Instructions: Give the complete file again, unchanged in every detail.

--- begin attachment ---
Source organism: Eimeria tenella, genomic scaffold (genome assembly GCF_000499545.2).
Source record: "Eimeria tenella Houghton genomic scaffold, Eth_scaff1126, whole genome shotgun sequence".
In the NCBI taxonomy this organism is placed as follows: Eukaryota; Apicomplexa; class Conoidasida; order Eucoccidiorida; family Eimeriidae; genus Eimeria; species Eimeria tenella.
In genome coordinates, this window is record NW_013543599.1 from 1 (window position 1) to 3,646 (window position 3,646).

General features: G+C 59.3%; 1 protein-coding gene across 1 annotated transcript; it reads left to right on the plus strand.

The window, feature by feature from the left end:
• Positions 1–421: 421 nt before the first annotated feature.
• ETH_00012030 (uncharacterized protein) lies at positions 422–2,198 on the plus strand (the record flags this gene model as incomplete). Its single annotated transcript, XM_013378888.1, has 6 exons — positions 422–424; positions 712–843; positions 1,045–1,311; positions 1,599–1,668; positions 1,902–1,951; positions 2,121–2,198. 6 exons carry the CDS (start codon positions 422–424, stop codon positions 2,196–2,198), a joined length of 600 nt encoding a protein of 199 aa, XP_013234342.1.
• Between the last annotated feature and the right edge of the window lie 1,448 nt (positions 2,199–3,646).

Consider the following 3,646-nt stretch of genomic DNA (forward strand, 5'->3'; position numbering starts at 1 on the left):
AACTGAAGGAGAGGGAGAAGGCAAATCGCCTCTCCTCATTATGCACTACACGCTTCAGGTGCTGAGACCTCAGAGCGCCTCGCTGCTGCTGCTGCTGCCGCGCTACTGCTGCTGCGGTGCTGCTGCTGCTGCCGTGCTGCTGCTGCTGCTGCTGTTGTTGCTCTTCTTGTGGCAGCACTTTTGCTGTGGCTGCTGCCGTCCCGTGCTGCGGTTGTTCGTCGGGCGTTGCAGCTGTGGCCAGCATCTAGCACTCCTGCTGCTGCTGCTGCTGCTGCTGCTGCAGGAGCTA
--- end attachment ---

Source organism: Eimeria tenella, genomic scaffold (genome assembly GCF_000499545.2).
Source record: "Eimeria tenella Houghton genomic scaffold, Eth_scaff1126, whole genome shotgun sequence".
In the NCBI taxonomy this organism is placed as follows: Eukaryota; Apicomplexa; class Conoidasida; order Eucoccidiorida; family Eimeriidae; genus Eimeria; species Eimeria tenella.
In genome coordinates, this window is record NW_013543599.1 from 1 (window position 1) to 3,646 (window position 3,646).

General features: G+C 59.3%; 1 protein-coding gene across 1 annotated transcript; it reads left to right on the plus strand.

The window, feature by feature from the left end:
• Positions 1–421: 421 nt before the first annotated feature.
• ETH_00012030 (uncharacterized protein) lies at positions 422–2,198 on the plus strand (the record flags this gene model as incomplete). Its single annotated transcript, XM_013378888.1, has 6 exons — positions 422–424; positions 712–843; positions 1,045–1,311; positions 1,599–1,668; positions 1,902–1,951; positions 2,121–2,198. 6 exons carry the CDS (start codon positions 422–424, stop codon positions 2,196–2,198), a joined length of 600 nt encoding a protein of 199 aa, XP_013234342.1.
• Between the last annotated feature and the right edge of the window lie 1,448 nt (positions 2,199–3,646).

Consider the following 3,646-nt stretch of genomic DNA (forward strand, 5'->3'; position numbering starts at 1 on the left):
AACTGAAGGAGAGGGAGAAGGCAAATCGCCTCTCCTCATTATGCACTACACGCTTCAGGTGCTGAGACCTCAGAGCGCCTCGCTGCTGCTGCTGCTGCCGCGCTACTGCTGCTGCGGTGCTGCTGCTGCTGCCGTGCTGCTGCTGCTGCTGCTGTTGTTGCTCTTCTTGTGGCAGCACTTTTGCTGTGGCTGCTGCCGTCCCGTGCTGCGGTTGTTCGTCGGGCGTTGCAGCTGTGGCCAGCATCTAGCACTCCTGCTGCTGCTGCTGCTGCTGCTGCTGCAGGAGCTA